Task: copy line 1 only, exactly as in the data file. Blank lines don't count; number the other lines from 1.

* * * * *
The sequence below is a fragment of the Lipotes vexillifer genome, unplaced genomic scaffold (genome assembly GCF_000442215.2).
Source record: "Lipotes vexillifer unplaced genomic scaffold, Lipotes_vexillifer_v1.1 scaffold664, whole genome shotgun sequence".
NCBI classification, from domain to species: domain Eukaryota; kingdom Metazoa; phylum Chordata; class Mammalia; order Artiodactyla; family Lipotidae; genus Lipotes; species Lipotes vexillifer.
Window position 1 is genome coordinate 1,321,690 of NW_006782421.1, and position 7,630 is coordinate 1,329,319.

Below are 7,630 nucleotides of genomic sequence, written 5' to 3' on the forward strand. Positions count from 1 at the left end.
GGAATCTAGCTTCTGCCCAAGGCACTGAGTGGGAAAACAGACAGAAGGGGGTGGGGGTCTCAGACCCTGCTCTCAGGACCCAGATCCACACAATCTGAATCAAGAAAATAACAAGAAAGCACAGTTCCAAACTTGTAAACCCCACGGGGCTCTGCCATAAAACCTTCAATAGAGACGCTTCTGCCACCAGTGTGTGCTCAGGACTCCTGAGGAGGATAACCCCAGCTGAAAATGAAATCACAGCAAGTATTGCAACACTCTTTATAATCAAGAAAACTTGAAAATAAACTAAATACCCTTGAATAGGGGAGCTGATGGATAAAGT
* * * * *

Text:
The sequence below is a fragment of the Lipotes vexillifer genome, unplaced genomic scaffold (genome assembly GCF_000442215.2).